Leading fertility and adoption experts have called upon the Canadian government to fund three cycles of IVF for women under 42 in the state of Ontario. The Ontario Expert Panel on Fertility and Adoption, which released its report last week, recommended the province should fund IVF as well as including proposals to reform the adoption system.
The report acknowledged that cost was the major obstacle for those seeking treatment with one cycle costing around $10,000. ‘These recommendations will go a long way toward helping couples face infertility issues - their implementation will make both infertility treatment and adoption more accessible and affordable,' said Beverly Hanck, Executive Director of the Infertility Awareness Association of Canada. Supporters said it was only ‘equitable' to fund fertility treatment as with other medical interventions. ‘What we're advocating is that when your doctor prescribes it, because it is medically necessary, that it should be paid for equitably, not for some and not others,' said Mr. Attaran, professor of law and medicine at the University of Ottawa.
The report also recommended that IVF clinics should be accredited and as part of this be obliged to reduce the multiple birth rate to 15 per cent in five years time and ten per cent within ten years. The multiple birth rate following IVF was 27.5 per cent in 2006. Multiple births pose a risk of health to the mother and baby and the authors of the report said that the high cost of IVF was putting pressure on patients to opt for multiple embryo transfer in the belief this would increase the chances of pregnancy.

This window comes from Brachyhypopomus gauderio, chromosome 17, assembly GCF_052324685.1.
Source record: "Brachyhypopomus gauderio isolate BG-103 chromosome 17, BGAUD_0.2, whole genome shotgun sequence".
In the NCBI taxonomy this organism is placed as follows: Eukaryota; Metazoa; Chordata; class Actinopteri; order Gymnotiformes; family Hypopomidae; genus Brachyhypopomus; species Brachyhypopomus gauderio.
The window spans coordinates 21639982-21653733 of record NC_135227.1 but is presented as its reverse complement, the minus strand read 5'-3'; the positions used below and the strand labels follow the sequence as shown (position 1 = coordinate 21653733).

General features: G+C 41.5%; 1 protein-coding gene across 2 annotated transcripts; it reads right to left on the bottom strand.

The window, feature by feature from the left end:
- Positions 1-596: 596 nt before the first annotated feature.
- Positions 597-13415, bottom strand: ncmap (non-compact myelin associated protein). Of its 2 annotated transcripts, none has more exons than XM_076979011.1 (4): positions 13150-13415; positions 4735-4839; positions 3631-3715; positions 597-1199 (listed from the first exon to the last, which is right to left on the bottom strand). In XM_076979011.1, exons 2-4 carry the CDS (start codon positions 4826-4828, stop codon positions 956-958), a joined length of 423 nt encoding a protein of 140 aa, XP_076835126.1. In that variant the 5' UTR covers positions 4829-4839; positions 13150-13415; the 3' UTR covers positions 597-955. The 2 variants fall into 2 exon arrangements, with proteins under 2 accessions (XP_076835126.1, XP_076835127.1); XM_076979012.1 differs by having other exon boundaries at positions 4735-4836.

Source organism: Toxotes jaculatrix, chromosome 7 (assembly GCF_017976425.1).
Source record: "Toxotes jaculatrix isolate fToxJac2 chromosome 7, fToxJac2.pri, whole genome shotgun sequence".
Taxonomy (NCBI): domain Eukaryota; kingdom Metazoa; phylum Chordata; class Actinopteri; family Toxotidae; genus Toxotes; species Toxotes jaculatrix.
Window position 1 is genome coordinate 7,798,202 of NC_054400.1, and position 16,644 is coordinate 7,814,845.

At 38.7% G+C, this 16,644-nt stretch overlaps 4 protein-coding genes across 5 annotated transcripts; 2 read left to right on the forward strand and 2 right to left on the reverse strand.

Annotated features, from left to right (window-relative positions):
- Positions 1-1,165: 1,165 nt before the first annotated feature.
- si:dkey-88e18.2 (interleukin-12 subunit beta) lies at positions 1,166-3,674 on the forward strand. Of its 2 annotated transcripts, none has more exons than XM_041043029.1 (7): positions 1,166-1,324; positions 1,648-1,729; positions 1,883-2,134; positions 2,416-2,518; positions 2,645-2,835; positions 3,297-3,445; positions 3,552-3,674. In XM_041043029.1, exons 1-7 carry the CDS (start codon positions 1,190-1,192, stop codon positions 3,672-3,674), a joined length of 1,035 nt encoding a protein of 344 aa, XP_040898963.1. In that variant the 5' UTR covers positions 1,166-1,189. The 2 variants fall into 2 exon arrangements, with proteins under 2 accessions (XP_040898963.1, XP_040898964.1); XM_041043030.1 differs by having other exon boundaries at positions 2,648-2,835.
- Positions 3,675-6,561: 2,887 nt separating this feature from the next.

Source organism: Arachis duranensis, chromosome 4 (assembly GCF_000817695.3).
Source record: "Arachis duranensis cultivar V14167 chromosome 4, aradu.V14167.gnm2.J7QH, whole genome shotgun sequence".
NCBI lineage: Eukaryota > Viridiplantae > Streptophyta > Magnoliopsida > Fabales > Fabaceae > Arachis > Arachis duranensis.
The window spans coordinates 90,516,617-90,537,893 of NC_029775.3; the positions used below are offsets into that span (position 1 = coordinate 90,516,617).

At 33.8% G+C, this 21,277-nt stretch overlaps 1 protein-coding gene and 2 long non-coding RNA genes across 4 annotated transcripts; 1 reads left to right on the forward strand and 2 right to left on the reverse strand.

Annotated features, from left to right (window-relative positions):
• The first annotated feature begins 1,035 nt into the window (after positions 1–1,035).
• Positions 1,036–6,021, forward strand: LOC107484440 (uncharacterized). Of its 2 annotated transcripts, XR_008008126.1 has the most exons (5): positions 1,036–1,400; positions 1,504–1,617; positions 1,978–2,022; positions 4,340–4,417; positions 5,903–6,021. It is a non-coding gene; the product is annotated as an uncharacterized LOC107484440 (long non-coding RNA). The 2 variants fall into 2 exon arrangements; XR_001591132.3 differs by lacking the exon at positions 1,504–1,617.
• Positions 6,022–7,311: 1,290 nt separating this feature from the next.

In addition, the report estimated that the province could save between $400 to $500 million over the course of the next ten years by reducing the frequency of multiple births. ‘Over a period of years, the savings from those multiple birth incidents would more than cover the cost of public funding of three cycles of IVF,' said the chairman of the panel and president of the University of Waterloo, David Johnston.
A similar postcode lottery in access to IVF treatment exists in the UK, where a report published last month showed that 8 out 10 Primary Care Trusts are failing to provide couples with the full three cycles of IVF treatment recommended by the National Institute for Health and Clinical Excellence (NICE).
A year ago the British Fertility Society (BFS) and the Association of Clinical Embryologists (ACE) introduced new guidelines advising all UK clinics to adopt a single embryo transfer (SET) policy for all women under 37. The move is aimed at reducing the number of risky multiple births amongst IVF patients in the UK.